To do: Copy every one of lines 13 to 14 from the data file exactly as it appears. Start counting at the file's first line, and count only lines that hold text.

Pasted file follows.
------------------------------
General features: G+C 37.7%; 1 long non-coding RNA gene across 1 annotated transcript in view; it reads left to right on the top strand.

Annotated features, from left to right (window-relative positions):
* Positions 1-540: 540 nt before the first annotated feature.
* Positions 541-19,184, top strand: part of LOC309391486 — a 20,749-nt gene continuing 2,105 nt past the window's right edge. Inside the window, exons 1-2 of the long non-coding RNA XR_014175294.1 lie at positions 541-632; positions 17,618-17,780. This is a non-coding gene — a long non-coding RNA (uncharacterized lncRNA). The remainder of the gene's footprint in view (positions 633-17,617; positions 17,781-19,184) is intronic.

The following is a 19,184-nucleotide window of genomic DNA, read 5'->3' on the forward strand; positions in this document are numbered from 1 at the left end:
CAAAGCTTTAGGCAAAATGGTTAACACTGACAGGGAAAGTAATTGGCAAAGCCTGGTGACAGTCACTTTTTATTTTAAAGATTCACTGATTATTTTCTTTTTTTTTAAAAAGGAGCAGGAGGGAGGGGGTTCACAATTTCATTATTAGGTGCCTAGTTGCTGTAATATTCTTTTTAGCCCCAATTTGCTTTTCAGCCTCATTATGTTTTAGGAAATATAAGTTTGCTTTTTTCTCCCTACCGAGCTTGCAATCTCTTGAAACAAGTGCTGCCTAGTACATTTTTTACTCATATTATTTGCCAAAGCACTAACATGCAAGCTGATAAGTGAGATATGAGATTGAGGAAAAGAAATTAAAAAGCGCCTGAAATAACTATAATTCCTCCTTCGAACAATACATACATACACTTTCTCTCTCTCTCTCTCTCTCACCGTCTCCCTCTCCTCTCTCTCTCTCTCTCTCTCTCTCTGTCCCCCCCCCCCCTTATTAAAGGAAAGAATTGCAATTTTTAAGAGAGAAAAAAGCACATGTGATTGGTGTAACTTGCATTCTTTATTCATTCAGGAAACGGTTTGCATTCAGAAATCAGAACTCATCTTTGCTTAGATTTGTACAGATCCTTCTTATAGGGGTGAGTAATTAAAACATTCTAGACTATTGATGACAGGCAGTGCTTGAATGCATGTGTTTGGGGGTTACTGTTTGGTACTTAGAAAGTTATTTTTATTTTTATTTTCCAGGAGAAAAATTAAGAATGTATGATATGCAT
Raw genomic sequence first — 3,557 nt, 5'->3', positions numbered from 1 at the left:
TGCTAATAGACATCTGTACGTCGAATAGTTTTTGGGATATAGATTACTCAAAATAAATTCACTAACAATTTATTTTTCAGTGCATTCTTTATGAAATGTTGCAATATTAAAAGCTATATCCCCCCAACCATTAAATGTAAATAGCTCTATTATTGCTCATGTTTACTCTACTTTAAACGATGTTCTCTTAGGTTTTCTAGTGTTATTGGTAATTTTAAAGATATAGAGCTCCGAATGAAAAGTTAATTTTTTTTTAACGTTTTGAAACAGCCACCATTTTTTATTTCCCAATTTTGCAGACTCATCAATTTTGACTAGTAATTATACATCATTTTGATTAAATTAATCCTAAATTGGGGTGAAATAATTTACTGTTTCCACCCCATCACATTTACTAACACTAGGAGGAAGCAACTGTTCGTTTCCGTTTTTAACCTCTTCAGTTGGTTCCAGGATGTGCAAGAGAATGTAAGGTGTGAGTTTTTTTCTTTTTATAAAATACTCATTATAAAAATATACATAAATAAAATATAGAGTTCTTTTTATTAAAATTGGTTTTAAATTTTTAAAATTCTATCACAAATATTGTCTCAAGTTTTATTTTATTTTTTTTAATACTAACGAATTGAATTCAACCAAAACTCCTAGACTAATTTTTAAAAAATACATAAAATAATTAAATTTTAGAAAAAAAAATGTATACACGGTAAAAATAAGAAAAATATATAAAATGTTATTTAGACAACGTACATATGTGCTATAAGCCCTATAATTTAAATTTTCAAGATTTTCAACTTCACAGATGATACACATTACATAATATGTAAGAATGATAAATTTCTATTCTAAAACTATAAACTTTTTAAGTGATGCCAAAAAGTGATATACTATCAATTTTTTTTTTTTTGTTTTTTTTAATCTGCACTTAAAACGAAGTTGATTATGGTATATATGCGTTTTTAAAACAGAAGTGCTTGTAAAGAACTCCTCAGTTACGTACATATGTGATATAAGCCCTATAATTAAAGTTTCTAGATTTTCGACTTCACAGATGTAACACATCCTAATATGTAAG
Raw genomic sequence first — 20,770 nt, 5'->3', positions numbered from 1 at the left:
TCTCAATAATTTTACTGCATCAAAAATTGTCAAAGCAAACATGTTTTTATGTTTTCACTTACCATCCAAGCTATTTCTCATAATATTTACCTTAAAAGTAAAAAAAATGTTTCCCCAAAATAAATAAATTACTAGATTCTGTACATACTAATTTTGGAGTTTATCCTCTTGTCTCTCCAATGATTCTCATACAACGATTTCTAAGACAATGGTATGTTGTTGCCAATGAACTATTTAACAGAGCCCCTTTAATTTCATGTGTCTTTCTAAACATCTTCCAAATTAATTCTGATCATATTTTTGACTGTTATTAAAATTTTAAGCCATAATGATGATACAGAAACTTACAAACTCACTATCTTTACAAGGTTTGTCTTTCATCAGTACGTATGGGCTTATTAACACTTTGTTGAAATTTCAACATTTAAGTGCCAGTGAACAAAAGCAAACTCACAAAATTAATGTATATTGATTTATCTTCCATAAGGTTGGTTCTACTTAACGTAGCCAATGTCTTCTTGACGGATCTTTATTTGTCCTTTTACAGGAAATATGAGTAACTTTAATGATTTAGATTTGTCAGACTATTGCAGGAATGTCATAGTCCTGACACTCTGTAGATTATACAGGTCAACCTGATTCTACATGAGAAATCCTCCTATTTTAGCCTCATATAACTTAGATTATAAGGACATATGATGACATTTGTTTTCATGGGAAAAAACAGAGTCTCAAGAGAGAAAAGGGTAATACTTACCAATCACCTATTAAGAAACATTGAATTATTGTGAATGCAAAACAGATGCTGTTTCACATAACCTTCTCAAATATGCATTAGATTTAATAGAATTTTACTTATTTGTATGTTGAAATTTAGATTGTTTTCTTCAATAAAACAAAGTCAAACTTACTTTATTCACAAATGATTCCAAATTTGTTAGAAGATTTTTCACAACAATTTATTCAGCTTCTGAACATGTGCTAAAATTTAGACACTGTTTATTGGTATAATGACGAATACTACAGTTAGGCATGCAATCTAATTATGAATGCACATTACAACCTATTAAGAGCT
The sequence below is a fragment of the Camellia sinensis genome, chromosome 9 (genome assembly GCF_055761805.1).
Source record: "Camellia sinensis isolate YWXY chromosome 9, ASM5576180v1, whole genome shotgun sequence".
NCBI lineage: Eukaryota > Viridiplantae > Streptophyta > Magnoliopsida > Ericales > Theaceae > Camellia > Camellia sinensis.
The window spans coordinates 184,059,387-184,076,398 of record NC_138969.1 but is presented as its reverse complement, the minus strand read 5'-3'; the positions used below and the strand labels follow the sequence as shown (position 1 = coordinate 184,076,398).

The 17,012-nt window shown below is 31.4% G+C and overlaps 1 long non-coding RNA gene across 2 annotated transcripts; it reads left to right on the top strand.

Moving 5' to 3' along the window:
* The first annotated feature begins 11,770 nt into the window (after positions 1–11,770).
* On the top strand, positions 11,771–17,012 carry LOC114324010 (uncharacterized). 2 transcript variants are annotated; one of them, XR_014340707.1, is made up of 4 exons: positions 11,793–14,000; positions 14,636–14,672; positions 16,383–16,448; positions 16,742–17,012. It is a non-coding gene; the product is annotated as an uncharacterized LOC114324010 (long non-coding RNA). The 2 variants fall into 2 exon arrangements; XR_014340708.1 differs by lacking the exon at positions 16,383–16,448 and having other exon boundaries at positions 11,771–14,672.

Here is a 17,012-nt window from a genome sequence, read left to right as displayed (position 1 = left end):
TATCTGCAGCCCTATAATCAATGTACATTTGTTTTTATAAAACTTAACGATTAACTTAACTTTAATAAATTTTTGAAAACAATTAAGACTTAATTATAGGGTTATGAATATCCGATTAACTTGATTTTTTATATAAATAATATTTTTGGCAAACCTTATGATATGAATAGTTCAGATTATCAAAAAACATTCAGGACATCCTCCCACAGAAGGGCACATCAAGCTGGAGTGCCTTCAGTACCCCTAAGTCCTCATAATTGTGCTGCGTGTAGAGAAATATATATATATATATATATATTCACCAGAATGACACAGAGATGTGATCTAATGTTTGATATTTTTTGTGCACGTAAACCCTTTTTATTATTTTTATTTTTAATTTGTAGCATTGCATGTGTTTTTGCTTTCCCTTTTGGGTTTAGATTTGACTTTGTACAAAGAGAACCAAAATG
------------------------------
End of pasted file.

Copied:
NCBI lineage: Eukaryota > Viridiplantae > Streptophyta > Magnoliopsida > Ericales > Theaceae > Camellia > Camellia sinensis.
The window spans coordinates 184,059,387-184,076,398 of record NC_138969.1 but is presented as its reverse complement, the minus strand read 5'-3'; the positions used below and the strand labels follow the sequence as shown (position 1 = coordinate 184,076,398).